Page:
Pancreas - the exocrine function
Pancreas has both exocrine and endocrine functions.
There are pancreatic cells which manufacture and secrete pancreatic juice into tiny tubules which join to make up the pancreatic duct. The pancreatic juice is then secreted into the first part of the small intestine.
The pancreatic juice contains the following digestive enzymes and fluid:
- amylase - a carbohydrase
- trypsinogen - an inactive protease
- sodium hydrogencarbonate which makes it alkaline and helps to neutralise the contents of the digestive system that have just left the acidic environment of the stomach.
The Pancreas - Endocrine function
The pancreas contains cells called the Islets of Langerhans which are well supplied with blood capillaries. There are two types of these cells, both of which have different functions;
- a-cells, which manufacture and secrete the hormone glucagon
- b-cells, which manufacture and secrete the hormone insulin
Islets of Langerhans monitor the concentration of blood glucose levels in the blood and if they detect a concentration outside of the acceptable range, either b-cells or a-cells are activated to regulate the concentration. These hormones are directly secreted into the blood.
The Pancreas - Rise in Blood Glucose Concentration
1) Under normal conditions, potassium ions flow out of the cell 2) When there is a glucose concentration gradient, glucose will diffuse into the cell via facilitated diffusion 3) The glucose is then respired and ATP is produced which binds to the potassium channels and therefore closes them 4) The potassium ions now remain in the cell because of the closed channels due to ATP 5) The builid up of K+ increases thw potential difference of the membrane and depolarises it 6) This depolarisations causes voltage gated calcium channels to open so there is an influx of calcium ions 7) The calcium ions enter the cell and bind to vesicles which contain insulin, causing them to fuse with the membrane and release the insulin outside of the membrane via exocytosis into the bloodstream The insulin is transported all over the body and when it passes its target tissues and cells (usually hepatocytes), the hormone binds to receptor sites activating the adenyl cyclase enzyme to produce cyclic AMP. The cAMP activates a number of enzyme intracellular reactions such as:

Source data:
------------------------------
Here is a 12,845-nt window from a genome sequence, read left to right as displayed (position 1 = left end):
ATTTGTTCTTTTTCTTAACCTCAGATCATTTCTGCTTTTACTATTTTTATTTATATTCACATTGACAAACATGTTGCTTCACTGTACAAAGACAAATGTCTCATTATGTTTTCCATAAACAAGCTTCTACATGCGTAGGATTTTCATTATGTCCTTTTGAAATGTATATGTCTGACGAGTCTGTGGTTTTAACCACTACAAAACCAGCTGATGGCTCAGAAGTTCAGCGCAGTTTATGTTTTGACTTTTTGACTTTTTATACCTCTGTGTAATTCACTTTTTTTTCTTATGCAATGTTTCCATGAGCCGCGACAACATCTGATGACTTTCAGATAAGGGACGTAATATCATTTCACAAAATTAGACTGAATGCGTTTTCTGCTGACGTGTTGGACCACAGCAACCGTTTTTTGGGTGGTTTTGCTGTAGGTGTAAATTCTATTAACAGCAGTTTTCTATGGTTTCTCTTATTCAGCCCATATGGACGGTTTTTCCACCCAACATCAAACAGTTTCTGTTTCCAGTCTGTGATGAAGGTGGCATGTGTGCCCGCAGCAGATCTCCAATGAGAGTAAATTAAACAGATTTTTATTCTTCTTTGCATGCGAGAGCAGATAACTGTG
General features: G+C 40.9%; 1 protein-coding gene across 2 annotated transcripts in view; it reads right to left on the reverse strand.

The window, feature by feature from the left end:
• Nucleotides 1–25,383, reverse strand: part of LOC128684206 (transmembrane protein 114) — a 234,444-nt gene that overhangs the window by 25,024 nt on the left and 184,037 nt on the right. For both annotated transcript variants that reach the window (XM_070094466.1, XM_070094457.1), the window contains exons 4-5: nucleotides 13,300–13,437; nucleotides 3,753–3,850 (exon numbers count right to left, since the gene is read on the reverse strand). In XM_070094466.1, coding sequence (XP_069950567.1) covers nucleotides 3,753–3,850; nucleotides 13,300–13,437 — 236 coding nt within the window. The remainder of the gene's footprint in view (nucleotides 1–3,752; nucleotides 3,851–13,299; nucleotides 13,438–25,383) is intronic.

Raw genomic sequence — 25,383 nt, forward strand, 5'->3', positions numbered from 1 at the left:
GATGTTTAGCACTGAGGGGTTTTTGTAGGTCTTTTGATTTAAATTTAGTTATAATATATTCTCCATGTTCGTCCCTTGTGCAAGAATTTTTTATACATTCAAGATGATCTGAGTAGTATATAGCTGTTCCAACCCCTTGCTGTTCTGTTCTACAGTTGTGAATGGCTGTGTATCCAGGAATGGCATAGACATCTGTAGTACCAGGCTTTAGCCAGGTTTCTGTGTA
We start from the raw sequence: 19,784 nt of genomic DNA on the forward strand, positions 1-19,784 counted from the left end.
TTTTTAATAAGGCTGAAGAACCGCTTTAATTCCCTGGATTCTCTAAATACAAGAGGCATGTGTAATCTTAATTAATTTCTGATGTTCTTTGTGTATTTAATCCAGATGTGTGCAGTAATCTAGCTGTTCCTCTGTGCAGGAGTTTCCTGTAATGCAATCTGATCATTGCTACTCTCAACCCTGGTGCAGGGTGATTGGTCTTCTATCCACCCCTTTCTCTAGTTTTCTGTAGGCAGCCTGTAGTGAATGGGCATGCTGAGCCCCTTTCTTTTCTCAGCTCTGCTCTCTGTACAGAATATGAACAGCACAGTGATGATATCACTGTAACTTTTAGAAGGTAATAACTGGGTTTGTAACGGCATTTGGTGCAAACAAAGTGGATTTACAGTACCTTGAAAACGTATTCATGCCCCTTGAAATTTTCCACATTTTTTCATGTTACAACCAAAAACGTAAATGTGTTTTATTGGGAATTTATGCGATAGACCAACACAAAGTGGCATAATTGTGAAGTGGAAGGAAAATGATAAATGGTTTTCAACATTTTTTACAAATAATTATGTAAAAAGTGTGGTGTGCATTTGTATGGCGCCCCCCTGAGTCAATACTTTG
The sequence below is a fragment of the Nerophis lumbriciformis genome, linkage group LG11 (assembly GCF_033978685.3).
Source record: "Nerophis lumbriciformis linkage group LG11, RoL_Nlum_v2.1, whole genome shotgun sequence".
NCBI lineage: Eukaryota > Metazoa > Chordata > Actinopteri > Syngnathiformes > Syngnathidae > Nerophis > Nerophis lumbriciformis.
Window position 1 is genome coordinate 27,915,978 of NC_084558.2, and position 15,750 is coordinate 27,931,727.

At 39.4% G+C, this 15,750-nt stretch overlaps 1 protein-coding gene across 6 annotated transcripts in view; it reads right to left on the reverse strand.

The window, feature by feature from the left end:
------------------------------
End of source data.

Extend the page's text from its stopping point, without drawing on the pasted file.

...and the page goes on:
- more glucose channels inserted into cell surface membrane, so more glucose can enter
- glucose inside cell is polymerised into gluycogen by glycogenesis
- more glucose is converted into fats and more is respired
End result - decreased blood glucose concentration in the bloodstream!! :)
The Pancreas - Drop in Blood Glucose Concentration
For example after doing exercise it is common that your blood glucose concentration would fall as the glucose would have been used up in respiration to provide energy.
This drop in blood glucose is detected by a-cells in the Islet of Langerhans, and therefore in response they secrete the hormone glucagon, which uses hepatocytes as target cells.
Glucagon binds to the receptors on target cells, which activates adenyl cyclase which then produces cAMP. The cAMP triggers the reactions, for example:
- the polymer glycogen is broken down into glucose monomers (glycogenolysis)
- more fatty acids are used in respiration
- amino acids and lipids are converted into glucose by gluconeogenesis
The overall effects of glycogenolysis and gluconeogenesis is to release more glucose in the blood, so that the concentration is increased.